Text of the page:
The First Prong. The first category of items that now are subject to the EAR and require a license to be supplied to Huawei are those that: (i) are produced or developed by Huawei; and (ii) are the direct products of certain technology or software pertaining to integrated circuits and microprocessors, digital computers and telecommunications equipment that are subject to the EAR.5

To illustrate the practical effects of this prong of the rule, BIS explained that “if an entity with a footnote 1 designation on the Entity List produces or develops an integrated circuit design utilizing specified Category 3, 4 or 5 ‘technology’ or ‘software’ such as Electronic Design Automation software, whether the ‘technology’ or ‘software’ is U.S.-origin or foreign-produced and made subject to the EAR pursuant to the de minimis or foreign-produced direct product rule, that foreign-produced integrated circuit design is subject to the EAR.” In the case of Huawei, this integrated circuit design would require a license to be shared with another listed Huawei entity. Presumably, if Huawei possessed the requisite manufacturing capabilities, any items manufactured by Huawei that are the direct products of specified technology or software that is subject to the EAR also would be treated as subject to the EAR.

The Second Prong. The second category of items that now are subject to the EAR and require a license to be supplied to Huawei are those that both: (i) are the direct products of a plant or major component of a plant located outside the United States when the plant or major component6 itself is a direct product of U.S.-origin technology or software classified in one of the ECCNs described above; and (ii) are the direct products of technology or software produced or developed by Huawei. Thus, as BIS explained:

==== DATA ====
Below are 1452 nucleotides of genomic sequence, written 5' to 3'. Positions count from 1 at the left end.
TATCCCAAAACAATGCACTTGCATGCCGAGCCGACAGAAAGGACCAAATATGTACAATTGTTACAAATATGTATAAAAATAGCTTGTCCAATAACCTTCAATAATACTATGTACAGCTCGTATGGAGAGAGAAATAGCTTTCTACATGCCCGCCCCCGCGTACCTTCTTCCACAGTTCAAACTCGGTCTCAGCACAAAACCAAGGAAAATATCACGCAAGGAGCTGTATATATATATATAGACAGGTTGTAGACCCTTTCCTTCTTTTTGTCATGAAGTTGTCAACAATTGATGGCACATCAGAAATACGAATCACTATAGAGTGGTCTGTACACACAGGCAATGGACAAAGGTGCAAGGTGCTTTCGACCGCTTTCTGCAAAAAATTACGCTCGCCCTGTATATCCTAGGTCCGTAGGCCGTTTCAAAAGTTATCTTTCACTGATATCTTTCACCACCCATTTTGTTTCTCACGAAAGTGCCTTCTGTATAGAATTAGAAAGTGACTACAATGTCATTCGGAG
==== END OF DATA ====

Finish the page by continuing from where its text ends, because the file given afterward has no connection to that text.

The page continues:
... if a foreign company produces integrated circuits outside the United States in a foundry containing U.S.-origin or foreign-produced equipment (which itself is a direct product of U.S.-origin ‘technology’ or ‘software’ in specified Category 3, 4, or 5 ECCNs) that is essential to the ‘production’ of the integrated circuit to meet the specifications of their design, including testing equipment (i.e., a major component of a plant), and the design for the integrated circuit was produced or developed from ‘software’ or ‘technology’ by an entity specified in footnote 1 to the Entity List, whether or not such design is subject to the EAR, then that foreign-produced integrated circuit is subject to the EAR.